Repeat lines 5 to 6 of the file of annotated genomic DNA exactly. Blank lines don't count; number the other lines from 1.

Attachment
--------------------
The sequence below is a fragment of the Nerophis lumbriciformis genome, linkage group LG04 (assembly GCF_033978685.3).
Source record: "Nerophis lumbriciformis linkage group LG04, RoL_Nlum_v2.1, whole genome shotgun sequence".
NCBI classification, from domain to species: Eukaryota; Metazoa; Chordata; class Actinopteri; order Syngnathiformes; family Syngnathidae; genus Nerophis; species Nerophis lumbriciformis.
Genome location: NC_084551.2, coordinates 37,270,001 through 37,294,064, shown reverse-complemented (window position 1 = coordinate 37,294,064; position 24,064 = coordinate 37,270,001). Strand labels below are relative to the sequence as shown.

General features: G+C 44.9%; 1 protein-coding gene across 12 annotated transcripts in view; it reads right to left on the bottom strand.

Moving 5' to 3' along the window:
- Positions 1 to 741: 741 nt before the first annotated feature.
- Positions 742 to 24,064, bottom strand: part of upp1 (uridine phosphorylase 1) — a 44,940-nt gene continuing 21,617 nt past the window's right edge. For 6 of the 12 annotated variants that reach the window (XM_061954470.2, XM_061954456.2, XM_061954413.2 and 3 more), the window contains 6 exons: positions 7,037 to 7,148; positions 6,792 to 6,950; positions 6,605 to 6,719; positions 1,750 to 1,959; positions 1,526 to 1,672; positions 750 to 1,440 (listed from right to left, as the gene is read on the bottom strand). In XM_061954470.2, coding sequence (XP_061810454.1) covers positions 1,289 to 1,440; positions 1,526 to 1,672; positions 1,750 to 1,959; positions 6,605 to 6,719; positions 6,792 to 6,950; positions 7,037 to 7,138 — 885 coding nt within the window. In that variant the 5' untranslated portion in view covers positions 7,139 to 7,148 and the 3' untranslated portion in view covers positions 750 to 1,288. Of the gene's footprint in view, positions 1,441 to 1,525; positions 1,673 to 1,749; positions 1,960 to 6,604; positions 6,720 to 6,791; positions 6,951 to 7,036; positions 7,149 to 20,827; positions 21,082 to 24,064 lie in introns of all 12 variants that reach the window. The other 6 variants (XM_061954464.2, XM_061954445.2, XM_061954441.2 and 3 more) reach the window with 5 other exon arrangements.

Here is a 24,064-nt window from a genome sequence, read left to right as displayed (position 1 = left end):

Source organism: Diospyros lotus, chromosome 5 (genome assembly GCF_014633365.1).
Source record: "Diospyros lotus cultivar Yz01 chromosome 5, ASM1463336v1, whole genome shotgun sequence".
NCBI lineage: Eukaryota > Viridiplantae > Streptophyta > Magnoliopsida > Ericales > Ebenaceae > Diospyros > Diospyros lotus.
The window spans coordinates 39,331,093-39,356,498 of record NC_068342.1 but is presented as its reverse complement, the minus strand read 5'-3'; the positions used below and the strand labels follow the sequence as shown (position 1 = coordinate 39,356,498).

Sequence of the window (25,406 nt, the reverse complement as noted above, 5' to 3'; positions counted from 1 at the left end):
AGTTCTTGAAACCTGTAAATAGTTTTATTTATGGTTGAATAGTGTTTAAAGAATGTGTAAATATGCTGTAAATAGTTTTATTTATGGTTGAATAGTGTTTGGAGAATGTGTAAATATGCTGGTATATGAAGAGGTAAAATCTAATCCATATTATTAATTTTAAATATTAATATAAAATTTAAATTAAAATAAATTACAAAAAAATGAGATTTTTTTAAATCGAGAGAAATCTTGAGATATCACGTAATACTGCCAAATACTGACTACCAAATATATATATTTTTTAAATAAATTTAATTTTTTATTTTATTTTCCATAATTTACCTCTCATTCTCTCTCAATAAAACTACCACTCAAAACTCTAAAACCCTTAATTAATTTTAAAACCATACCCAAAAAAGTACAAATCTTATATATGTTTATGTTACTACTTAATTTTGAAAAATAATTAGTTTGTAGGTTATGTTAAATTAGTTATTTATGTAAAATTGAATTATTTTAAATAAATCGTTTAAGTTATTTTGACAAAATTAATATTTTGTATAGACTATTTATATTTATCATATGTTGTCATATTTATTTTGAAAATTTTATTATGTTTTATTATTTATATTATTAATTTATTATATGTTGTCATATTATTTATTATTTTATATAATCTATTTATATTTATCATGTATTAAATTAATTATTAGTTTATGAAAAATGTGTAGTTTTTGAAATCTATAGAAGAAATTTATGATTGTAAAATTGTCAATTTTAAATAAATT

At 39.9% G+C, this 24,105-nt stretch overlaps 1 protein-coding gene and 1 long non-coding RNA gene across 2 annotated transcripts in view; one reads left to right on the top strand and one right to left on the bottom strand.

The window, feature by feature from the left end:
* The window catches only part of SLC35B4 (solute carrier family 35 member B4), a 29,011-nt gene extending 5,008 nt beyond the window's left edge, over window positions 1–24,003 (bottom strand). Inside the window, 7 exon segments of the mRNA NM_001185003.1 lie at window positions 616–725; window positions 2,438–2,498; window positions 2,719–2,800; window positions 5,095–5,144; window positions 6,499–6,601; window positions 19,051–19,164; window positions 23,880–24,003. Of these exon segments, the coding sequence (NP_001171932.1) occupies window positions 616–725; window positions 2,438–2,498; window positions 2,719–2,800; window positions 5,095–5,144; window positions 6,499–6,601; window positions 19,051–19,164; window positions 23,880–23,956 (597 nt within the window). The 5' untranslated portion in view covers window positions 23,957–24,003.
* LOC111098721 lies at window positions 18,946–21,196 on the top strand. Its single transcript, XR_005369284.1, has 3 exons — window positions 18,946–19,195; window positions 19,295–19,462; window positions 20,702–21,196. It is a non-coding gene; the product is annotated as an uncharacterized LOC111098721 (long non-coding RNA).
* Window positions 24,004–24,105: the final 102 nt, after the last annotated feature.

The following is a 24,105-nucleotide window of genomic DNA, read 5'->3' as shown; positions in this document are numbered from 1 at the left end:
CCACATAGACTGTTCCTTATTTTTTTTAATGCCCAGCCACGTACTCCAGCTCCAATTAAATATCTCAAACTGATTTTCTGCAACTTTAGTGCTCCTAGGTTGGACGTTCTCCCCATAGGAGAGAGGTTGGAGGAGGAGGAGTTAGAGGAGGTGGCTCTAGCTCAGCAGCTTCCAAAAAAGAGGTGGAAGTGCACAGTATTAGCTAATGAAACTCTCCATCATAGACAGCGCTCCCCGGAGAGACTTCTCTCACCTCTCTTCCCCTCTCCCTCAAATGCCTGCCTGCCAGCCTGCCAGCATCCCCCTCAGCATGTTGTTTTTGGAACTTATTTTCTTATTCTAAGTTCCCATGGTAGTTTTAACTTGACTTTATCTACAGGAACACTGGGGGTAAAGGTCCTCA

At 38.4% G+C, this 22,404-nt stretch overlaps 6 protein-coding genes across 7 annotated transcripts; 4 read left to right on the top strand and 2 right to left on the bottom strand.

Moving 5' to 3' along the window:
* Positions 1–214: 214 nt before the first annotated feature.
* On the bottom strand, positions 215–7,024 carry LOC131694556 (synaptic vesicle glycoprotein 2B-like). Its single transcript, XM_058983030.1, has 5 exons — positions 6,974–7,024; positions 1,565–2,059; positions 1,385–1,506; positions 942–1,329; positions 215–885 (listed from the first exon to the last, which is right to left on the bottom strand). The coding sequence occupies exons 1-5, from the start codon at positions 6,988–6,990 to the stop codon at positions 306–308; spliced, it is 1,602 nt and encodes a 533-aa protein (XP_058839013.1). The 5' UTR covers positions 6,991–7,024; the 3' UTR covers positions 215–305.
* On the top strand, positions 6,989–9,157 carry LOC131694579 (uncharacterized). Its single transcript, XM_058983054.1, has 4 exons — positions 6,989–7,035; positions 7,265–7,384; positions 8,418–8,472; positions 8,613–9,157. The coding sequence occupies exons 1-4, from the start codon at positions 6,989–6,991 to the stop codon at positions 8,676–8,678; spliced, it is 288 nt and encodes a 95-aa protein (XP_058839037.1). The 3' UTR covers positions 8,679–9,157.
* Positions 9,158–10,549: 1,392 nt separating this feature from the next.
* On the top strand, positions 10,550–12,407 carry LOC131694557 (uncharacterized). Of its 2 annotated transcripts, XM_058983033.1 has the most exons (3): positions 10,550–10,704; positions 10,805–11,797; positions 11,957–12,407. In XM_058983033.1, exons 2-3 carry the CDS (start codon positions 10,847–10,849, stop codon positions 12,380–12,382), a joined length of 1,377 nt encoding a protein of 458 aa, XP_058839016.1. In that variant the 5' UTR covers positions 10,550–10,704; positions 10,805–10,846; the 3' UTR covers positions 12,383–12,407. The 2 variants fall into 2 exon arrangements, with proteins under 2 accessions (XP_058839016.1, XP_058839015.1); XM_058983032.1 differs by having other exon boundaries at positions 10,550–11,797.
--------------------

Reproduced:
General features: G+C 44.9%; 1 protein-coding gene across 12 annotated transcripts in view; it reads right to left on the bottom strand.

Moving 5' to 3' along the window: